The Chancery Division reviewed free speech guarantees of the United States and New Jersey Constitutions and the Coalition decision. The court also reviewed four California cases that concerned similar shopping mall restrictions. *fn6 The court interpreted those cases as applying the same standard that the United States Supreme Court applies to governmental restrictions on freedom of speech in a traditional public forum, namely that the government may impose reasonable content-neutral time, place and manner restrictions, but those restrictions must be narrowly drawn to promote its substantial interests. The Chancery Division adopted that standard for reviewing regulations imposed by private shopping malls in New Jersey, interpreting the rationale of Coalition as a holding that in New Jersey a shopping mall is a de facto traditional public forum.
The court considered the insurance requirement cost-prohibitive given the Party's limited funds. The court speculated that splinter political groups are often unable to secure insurance at any price and that the requirement was unnecessary because the Mall would not be vicariously liable for the conduct of the Green Party. The insurance requirement might also raise other constitutional issues, particularly if underwriters consider such matters as the political beliefs of applicants, the likelihood of adverse publicity to the insurer, the lack of business experience of the group, and other factors that are irrelevant or improper. Eastern Conn. Citizens Action Group v. Powers, 723 F.2d 1050, 1056 n.2 (2d Cir. 1983). The court concluded that because the insurance and hold harmless requirements were intertwined, they were unconstitutional "as a de facto ban on free[dom of] speech because compliance, if achievable, is cost prohibitive." *fn7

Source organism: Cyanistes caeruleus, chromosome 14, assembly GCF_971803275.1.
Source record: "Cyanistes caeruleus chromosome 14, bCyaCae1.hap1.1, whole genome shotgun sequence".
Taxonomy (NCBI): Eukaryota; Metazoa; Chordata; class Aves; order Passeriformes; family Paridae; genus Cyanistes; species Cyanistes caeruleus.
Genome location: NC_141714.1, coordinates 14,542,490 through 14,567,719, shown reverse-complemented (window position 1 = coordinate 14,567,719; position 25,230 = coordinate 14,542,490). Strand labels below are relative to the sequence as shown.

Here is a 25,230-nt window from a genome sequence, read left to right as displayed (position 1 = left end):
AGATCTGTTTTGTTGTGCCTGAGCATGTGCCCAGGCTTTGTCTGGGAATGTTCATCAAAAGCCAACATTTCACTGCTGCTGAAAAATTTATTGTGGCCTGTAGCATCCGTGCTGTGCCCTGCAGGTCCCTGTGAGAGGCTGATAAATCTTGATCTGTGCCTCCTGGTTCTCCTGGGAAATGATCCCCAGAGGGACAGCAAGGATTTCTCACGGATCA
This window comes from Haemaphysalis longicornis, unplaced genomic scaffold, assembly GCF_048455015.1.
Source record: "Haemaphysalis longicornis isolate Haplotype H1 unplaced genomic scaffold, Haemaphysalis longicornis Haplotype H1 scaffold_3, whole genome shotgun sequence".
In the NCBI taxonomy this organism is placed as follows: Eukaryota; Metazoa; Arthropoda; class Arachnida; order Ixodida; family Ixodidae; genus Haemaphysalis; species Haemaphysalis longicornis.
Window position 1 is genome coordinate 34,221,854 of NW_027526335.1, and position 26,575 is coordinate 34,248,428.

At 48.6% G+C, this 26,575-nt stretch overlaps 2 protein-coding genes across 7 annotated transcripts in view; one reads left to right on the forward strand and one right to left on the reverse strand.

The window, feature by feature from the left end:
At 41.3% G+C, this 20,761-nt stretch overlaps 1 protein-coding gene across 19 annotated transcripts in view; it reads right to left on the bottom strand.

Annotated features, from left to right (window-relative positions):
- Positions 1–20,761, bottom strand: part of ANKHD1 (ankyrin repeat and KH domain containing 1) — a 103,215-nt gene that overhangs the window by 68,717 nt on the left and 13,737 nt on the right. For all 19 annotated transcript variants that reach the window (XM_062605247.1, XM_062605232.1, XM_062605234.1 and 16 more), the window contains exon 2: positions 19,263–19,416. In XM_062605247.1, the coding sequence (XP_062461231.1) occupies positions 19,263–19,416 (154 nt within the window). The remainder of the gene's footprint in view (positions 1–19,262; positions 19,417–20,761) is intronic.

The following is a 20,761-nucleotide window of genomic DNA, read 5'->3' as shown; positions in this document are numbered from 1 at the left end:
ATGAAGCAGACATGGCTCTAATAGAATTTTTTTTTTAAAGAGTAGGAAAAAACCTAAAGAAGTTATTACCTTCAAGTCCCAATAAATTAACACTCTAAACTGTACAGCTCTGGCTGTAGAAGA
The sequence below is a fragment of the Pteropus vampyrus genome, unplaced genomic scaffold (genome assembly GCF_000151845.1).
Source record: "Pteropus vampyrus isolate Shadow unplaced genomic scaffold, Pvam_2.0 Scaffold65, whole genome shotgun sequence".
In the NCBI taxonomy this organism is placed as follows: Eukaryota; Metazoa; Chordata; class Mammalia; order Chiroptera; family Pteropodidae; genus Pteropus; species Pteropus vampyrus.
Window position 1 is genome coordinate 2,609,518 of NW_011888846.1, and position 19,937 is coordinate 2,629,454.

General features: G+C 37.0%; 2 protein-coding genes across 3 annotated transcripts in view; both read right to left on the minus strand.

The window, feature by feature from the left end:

On appeal, the Appellate Division reversed the Chancery Division's grant of summary judgment to plaintiffs. It held that the frequency regulation limiting distribution of leaflets for only "one day or a few consecutive days" per year was reasonable. In addition, the court held that the regulations requiring insurance and the signing of a "hold harmless" clause were not unreasonable as a matter of law. Its decision is reported at 324 N.J. Super. 192 (1999).
The court ruled that the Chancery Division applied the wrong standard, the "narrowly tailored" test, because the court had equated shopping malls with traditional public forums. Instead, the Appellate Division held that the Mall's regulations should have been evaluated under a "reasonable business judgment" standard. The Appellate Division extensively summarized the Coalition opinion, observing the limited nature of the free speech right and the broad power of the malls to regulate the exercise of the free speech right. Id. at 214-17. In creating its standard for reviewing a shopping center's regulations of free speech activities, the panel applied this test:
(1) Is the regulation a reasonable means for assuring a private business, operating as a regional shopping center, that the constitutionally permitted freedom of speech activity does not interfere with the shopping center's business? In other words was the regulation a reasonable exercise of business judgment? (2) Applying the regulation to the circumstances presented, is the effectiveness of ...